Plants tell us a lot about our world. Wild plants tell us about the region's climate, geological history and human history. Knowing where plants grow can help us understand our natural world and make better decisions about which native species require protection and which non-native species require attention. The University of Maryland's Norton-Brown Herbarium preserves physical specimens of plants dating back to the 1820s. These specimens document the changing landscape of North America, particularly the Mid-Atlantic. These specimens are critical for research and land management. However, researchers have to visit the herbarium to obtain information about these specimens because most of these data are not available online. In addition to our historic collection, we receive thousands of new specimens every year. This backlog of data slows research and management decisions.
By digitizing our data, information is freely available to anyone interested in the wild plants of Maryland or the Mid-Atlantic. We take a photograph of each specimen and enter the species and locality information into a searchable database available through our webpage. These data are used by researchers to learn about the distribution of plants, the spread of exotic species and the impacts of changes to the environment. Digitization makes research faster. Digitization facilitates decision making. In the long run, digitization saves time and money.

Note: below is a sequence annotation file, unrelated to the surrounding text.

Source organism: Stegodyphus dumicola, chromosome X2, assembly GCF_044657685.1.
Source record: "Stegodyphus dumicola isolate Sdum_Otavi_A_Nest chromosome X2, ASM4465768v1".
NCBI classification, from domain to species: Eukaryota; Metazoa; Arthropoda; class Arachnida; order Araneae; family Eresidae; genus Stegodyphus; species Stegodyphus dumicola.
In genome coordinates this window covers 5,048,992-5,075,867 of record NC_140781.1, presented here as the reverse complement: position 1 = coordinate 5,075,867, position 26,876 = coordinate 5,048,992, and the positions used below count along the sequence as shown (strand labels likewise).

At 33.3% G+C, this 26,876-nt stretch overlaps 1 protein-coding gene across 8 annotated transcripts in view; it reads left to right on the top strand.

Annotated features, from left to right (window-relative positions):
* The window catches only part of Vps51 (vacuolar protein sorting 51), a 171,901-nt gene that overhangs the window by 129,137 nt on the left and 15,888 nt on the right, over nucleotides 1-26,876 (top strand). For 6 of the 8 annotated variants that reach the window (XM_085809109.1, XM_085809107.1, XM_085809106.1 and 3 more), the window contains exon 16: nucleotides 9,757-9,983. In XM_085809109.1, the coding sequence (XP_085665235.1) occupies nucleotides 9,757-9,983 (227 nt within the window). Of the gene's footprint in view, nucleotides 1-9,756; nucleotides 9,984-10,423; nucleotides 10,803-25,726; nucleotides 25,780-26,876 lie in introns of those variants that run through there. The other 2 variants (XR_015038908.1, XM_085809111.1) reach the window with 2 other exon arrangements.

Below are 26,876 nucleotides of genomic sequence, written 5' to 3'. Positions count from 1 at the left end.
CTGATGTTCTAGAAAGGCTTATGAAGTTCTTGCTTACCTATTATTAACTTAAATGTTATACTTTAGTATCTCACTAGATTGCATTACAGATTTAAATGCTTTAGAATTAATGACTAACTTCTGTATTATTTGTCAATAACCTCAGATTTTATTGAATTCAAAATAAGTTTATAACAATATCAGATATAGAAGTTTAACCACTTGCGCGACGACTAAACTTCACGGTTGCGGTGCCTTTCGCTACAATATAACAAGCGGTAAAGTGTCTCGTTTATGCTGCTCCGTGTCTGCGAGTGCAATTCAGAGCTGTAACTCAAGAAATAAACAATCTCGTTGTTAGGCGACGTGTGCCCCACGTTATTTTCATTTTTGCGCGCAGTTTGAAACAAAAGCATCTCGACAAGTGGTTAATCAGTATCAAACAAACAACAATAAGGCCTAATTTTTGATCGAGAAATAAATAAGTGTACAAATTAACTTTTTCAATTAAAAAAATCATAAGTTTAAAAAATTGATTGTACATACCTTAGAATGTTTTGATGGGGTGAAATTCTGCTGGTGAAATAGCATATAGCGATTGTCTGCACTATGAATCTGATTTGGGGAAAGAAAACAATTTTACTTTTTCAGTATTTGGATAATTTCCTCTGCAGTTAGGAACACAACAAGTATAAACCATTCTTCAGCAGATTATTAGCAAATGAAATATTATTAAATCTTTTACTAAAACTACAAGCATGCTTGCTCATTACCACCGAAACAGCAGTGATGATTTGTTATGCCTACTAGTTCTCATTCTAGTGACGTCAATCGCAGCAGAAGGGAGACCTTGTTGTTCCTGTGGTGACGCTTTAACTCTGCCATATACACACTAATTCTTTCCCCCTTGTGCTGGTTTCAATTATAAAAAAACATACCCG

By donating to this project, you will help pay the salary of students and staff needed to digitize the thousands of specimens received each year. Your contribution will allow us to more quickly process and digitize specimens making the data available to everyone. Please donate now.
Gifts in support of the University of Maryland are accepted and managed by the University of Maryland College Park Foundation, Inc., an affiliated 501(c)(3) organization authorized by the Board of Regents. Contributions to the University of Maryland are tax deductible as allowed by law. Please see your tax advisor for details.
Process one student collection
Process specimens from one day in the field.
Process one average research collection
Mount or digitize the specimens from one of the larger plant families (e.g., the bean, rose or mustard family) from one year.
Mount or digitize all of the flower-free plants from one year (algae, mosses, ferns, gymnosperms).
Mount or digitize all of the monocots (mostly grasses and sedges) from one year of collecting!